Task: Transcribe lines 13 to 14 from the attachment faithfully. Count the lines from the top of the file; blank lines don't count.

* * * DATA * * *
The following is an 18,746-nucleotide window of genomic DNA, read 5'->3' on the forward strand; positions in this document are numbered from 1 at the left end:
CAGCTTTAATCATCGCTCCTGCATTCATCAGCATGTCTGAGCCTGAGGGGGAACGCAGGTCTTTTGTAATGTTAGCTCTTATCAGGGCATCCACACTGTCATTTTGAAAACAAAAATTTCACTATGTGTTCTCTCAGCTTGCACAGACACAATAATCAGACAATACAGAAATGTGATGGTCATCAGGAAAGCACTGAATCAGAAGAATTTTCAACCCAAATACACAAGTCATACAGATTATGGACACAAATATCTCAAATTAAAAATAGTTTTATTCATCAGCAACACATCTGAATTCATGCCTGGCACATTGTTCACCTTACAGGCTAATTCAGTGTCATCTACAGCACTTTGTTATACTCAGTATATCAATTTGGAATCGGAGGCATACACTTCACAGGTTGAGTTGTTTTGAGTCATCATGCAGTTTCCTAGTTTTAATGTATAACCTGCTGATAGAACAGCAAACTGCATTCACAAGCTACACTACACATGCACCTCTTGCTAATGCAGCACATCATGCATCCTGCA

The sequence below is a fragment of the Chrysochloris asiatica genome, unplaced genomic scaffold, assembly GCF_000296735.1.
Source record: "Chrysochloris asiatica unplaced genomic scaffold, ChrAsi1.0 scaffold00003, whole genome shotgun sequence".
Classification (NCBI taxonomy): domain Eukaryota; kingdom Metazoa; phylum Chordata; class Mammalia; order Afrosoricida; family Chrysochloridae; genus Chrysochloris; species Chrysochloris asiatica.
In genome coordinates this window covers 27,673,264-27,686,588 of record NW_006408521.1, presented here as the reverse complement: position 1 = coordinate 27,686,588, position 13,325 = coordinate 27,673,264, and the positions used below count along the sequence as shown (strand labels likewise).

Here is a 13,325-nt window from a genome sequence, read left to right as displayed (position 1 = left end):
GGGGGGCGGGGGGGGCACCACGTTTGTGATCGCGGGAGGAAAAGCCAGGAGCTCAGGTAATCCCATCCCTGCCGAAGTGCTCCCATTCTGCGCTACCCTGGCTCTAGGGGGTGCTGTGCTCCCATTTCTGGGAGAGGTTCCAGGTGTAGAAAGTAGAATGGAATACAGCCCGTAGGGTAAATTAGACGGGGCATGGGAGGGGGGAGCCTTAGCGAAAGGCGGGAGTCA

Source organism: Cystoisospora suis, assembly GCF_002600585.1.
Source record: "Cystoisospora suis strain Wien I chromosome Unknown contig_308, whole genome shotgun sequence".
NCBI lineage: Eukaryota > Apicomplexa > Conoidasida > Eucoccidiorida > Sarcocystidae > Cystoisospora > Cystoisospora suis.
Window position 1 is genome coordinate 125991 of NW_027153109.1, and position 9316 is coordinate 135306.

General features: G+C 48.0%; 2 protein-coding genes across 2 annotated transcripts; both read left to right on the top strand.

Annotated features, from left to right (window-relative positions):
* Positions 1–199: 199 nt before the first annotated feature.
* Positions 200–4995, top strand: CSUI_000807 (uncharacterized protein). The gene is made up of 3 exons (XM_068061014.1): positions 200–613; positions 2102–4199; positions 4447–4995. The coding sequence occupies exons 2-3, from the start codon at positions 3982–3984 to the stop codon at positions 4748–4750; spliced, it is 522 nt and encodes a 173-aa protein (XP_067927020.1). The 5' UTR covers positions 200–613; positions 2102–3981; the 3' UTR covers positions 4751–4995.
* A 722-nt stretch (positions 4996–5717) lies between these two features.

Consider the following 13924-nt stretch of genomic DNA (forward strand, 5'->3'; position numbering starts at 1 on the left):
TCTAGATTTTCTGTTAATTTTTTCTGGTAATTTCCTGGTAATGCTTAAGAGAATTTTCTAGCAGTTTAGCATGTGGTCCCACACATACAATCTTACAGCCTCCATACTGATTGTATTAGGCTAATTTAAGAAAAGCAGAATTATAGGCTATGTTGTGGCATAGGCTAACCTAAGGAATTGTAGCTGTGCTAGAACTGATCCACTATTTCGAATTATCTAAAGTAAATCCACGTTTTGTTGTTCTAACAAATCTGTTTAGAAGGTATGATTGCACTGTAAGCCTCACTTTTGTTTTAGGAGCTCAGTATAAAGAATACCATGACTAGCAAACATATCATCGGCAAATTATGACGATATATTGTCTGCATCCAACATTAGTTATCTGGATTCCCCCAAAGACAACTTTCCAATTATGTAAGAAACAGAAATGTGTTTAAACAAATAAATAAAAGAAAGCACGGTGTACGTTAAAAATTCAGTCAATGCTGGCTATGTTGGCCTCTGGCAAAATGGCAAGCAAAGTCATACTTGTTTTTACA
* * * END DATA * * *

General features: G+C 48.0%; 2 protein-coding genes across 2 annotated transcripts; both read left to right on the top strand.

Annotated features, from left to right (window-relative positions):